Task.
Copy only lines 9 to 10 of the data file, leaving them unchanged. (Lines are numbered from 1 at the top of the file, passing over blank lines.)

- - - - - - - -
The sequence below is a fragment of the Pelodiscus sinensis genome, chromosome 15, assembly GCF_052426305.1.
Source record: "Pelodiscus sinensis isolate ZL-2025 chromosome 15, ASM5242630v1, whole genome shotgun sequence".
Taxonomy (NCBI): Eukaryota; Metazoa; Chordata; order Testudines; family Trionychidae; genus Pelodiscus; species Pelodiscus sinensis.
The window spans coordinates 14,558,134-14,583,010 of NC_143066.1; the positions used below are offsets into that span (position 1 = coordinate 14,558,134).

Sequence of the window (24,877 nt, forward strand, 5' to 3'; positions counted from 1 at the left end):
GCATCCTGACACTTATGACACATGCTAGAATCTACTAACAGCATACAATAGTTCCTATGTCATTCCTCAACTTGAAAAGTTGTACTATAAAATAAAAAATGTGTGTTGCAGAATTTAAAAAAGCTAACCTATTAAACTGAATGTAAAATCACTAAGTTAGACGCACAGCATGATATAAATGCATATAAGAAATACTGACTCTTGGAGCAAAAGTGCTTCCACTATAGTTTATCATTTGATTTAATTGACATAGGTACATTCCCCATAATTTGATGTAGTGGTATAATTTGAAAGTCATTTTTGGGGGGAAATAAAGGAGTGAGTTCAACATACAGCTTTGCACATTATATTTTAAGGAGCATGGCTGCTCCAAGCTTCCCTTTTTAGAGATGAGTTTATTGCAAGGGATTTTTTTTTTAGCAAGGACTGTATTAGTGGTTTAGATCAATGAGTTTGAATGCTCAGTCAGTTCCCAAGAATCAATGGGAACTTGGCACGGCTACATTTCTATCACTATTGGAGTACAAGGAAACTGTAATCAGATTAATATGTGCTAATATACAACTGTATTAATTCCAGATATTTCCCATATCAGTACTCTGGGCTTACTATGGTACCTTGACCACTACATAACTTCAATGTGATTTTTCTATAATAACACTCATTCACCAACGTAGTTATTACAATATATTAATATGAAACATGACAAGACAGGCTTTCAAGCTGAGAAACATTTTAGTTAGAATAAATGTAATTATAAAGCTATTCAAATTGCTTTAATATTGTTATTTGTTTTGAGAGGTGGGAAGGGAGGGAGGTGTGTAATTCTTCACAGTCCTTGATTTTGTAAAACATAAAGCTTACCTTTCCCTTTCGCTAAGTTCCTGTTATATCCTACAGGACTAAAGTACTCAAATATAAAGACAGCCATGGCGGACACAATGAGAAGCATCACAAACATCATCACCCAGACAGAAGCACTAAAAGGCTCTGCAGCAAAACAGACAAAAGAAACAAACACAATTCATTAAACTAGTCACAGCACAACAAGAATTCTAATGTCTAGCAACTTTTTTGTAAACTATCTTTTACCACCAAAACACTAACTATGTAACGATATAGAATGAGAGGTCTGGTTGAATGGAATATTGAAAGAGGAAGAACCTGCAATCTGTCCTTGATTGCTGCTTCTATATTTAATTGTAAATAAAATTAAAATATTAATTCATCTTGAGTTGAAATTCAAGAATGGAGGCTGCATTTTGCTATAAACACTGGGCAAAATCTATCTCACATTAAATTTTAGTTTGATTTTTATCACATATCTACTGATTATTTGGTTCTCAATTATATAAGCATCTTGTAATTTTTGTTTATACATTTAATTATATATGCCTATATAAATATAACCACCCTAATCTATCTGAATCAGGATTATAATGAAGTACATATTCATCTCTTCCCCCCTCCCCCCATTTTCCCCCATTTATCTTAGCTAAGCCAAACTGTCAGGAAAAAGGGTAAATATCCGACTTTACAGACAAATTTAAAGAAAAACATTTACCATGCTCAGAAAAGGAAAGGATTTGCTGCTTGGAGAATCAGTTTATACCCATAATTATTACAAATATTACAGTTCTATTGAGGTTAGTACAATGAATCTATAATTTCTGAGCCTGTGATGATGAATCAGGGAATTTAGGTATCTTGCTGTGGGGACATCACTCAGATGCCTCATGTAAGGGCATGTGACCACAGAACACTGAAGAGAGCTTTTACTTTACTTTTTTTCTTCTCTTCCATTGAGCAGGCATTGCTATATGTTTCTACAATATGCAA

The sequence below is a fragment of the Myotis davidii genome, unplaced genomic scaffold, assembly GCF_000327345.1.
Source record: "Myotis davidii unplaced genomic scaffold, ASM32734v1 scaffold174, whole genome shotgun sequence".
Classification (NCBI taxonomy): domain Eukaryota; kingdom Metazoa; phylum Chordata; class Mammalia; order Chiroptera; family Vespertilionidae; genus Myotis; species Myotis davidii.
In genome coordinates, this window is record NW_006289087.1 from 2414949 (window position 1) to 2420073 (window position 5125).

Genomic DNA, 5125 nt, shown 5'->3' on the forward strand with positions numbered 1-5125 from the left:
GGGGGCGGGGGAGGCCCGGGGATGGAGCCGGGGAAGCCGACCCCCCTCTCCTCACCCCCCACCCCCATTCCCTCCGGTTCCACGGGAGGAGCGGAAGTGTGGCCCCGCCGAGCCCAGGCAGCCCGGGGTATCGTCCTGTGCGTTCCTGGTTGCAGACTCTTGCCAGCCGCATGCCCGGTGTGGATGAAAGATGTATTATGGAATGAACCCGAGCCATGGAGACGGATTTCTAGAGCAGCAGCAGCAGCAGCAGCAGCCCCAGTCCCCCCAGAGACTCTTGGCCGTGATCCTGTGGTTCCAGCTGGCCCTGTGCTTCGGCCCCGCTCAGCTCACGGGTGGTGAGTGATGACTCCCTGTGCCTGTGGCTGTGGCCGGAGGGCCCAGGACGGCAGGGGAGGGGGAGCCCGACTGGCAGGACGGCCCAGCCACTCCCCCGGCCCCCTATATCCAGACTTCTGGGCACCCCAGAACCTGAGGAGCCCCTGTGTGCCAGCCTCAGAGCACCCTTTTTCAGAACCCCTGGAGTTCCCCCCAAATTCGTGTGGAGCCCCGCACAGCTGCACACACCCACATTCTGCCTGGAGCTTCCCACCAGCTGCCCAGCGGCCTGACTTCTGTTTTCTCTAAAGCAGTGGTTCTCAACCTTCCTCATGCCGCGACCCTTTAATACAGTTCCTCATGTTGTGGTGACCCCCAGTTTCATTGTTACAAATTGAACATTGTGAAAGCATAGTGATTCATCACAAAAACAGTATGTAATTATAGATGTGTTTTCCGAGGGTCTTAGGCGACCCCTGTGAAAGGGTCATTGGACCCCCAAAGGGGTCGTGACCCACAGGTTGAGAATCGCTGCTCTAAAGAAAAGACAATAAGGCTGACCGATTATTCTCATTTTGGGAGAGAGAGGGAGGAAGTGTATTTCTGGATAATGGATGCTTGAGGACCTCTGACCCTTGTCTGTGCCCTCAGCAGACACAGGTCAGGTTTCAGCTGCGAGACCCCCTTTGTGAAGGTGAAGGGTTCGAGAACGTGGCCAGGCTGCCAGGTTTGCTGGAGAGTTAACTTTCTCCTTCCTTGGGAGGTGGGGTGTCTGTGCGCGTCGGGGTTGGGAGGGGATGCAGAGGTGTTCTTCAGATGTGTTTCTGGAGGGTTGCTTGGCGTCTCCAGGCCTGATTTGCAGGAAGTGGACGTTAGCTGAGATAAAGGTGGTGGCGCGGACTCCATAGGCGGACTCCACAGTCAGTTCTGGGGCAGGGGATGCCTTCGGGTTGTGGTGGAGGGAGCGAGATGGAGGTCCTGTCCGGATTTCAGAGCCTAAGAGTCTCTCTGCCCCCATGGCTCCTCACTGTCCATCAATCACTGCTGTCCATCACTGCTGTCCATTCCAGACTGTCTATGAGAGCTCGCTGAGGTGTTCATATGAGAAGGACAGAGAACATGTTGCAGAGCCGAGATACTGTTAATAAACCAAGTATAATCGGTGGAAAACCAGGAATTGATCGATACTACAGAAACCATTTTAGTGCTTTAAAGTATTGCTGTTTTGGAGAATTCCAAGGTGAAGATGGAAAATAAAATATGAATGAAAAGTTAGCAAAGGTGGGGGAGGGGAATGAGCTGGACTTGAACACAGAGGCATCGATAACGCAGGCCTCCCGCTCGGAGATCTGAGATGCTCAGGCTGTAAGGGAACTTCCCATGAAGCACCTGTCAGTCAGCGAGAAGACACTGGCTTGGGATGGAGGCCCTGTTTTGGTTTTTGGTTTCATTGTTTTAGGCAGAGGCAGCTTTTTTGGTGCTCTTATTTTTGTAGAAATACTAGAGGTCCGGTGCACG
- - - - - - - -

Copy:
Classification (NCBI taxonomy): domain Eukaryota; kingdom Metazoa; phylum Chordata; class Mammalia; order Chiroptera; family Vespertilionidae; genus Myotis; species Myotis davidii.
In genome coordinates, this window is record NW_006289087.1 from 2414949 (window position 1) to 2420073 (window position 5125).